BY RAD52-MEDIATED CHROMOSOME LOSS
Using the chromosome loss-mapping method of Schild and Mortimer, I have
mapped several new temperature-sensitive mutations that define five CDC
genes. Modified procedures were used to facilitate mapping temperature-sen-
sitive mutations in general, and these modifications are discussed. The muta-
tions were assigned to specific chromosomes by chromosome loss procedures,
and linkage relationships were determined subsequently by standard tetrad
analysis. Four of the mutations define new loci. The fifth mutation, cdc63-I,
is shown to be allelic to previously known mutations in the PRTl gene
The results presented here show that the new
procedure of rad52-induced chromosome loss mapping, originally suggested
by D. SCHILD and R. K. MORTIMER (personal communication), is an accurate
and rapid method for assigning mutations to specific chromosomes. Using a
modified rad52-mediated mapping method I have assigned five temperature-
sensitive cdc mutations to specific chromosomes; the results of tetrad analyses
have confirmed the assignments.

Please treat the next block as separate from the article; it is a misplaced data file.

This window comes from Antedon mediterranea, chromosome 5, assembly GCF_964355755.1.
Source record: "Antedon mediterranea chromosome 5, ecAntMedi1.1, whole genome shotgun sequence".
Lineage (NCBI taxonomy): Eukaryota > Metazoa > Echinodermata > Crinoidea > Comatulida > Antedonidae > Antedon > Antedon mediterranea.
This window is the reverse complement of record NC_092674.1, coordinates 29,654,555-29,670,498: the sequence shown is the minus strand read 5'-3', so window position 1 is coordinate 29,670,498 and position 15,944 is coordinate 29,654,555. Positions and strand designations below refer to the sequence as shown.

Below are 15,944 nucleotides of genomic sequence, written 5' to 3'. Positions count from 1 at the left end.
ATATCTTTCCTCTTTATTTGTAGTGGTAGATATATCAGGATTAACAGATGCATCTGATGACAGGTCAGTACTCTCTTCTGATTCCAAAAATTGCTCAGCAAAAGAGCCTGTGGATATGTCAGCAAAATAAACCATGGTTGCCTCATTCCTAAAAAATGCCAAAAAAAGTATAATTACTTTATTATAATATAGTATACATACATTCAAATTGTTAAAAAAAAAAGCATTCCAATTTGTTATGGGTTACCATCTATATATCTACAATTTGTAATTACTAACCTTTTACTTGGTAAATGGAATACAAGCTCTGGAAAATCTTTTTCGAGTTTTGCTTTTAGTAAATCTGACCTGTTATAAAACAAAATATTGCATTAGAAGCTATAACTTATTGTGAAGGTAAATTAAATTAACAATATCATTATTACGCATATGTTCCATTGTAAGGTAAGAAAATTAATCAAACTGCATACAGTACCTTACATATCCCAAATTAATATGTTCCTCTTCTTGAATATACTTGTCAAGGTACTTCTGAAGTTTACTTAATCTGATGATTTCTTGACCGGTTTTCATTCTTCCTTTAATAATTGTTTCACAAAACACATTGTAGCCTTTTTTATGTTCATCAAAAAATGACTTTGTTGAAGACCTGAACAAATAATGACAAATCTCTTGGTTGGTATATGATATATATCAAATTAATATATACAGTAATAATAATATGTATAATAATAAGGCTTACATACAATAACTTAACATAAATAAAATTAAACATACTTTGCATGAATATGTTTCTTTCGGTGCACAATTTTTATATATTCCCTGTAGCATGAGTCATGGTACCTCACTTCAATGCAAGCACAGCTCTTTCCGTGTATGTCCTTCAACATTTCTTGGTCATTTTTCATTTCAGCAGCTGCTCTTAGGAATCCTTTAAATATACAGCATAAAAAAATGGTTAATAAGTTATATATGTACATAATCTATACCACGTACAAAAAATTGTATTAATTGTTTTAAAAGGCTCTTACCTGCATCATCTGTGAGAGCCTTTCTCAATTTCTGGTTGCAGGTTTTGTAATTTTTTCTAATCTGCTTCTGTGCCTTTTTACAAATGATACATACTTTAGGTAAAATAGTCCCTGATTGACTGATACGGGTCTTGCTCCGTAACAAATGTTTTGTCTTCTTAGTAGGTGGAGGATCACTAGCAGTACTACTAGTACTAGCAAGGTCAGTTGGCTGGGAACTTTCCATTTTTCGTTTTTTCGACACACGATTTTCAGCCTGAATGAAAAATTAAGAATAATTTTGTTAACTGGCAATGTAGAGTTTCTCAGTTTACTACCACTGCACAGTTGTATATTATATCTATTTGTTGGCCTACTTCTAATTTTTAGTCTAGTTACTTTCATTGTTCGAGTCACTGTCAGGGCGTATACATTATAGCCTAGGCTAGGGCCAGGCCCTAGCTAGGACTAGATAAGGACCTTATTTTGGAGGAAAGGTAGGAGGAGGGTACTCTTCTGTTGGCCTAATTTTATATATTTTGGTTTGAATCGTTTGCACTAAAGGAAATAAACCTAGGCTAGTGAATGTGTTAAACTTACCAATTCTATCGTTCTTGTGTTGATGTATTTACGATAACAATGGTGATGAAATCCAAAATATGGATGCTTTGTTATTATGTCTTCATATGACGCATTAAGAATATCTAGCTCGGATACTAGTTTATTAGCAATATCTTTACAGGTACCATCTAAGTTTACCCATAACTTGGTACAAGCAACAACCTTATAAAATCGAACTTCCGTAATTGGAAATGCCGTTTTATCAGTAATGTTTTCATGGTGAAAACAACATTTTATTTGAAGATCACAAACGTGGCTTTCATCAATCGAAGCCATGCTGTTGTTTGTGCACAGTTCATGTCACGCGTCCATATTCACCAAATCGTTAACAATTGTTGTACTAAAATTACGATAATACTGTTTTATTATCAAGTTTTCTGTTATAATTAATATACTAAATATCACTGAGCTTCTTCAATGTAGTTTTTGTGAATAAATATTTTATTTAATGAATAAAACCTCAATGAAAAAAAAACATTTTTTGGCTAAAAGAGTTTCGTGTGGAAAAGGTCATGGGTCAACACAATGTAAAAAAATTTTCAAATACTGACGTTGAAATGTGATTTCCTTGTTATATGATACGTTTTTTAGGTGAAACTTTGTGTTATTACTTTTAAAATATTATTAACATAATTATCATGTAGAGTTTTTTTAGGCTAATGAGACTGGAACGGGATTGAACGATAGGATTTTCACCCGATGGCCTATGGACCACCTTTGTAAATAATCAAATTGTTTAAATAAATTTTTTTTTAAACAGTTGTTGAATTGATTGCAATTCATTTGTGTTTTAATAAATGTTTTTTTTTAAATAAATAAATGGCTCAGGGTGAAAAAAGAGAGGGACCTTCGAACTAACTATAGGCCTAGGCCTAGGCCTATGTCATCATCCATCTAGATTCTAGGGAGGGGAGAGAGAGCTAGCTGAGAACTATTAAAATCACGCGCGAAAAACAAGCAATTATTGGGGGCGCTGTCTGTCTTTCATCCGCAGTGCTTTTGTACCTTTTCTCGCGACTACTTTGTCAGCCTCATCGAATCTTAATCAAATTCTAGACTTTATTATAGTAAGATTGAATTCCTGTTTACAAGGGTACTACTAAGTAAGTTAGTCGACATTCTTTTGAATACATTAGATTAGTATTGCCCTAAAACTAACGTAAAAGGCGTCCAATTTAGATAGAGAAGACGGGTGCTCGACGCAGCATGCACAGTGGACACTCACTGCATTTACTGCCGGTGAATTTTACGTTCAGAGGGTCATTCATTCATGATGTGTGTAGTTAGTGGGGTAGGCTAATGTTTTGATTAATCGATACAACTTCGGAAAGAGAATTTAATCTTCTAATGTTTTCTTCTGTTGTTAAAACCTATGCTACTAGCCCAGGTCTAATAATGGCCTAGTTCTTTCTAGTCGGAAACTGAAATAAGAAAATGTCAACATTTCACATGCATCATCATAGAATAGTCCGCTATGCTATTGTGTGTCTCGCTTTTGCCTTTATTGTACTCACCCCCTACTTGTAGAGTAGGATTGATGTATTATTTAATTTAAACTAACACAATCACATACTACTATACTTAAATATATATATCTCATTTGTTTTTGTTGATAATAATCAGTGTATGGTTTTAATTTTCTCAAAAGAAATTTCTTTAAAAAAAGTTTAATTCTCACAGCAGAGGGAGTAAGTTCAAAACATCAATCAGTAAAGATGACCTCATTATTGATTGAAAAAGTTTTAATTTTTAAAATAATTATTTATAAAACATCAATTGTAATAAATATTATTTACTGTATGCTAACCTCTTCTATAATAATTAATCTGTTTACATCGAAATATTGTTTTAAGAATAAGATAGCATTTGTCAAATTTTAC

The chromosome loss-mapping method used here is based on the finding
that diploids homozygous for rad52 lose chromosomes spontaneously and that
the frequency of loss can be increased by exposure to ionizing radiation (MOR-
TIMER, CONTOPOULOU and SCHILD 1981). Mapping by this method involves
irradiation of rad52/rad52 diploids heterozygous both for the unmapped mu-
tation and for recessive chromosome mutations. Loss of chromosomes results
in the expression of recessive mutations, and correlations observed between
the expression of two mutations can indicate whether the two mutations are
on the same chromosome
Genetic and physical maps of
Genetic and physical maps for the 16 chromosomes of Saccharomyces cerevisiae are presented. The genetic map is the result of
40 years of genetic analysis. The physical map was produced from
the results of an international systematic sequencing effort. The
data for the maps are accessible electronically from the Saccharomyces Genome Database (SGD: www.stanford." target="_blank" rel="nofollow">http://genome-www.stanford.
During the past 40 years, 11 compilations of mapping data for the
yeast Saccharomyces cerevisiae have been made by R. K. Mortimer and colleagues. The last such compilation
included mapping data to 1991, and contained for the first time the results of physical as well as genetic
mapping methods. Here we present the twelfth, and probably the last,
such compilation. These final maps are based on the genetic information
accumulated over the years and, for the physical mapping data, on an
entirely new set of data: the complete genomic sequence of S. cerevisiae.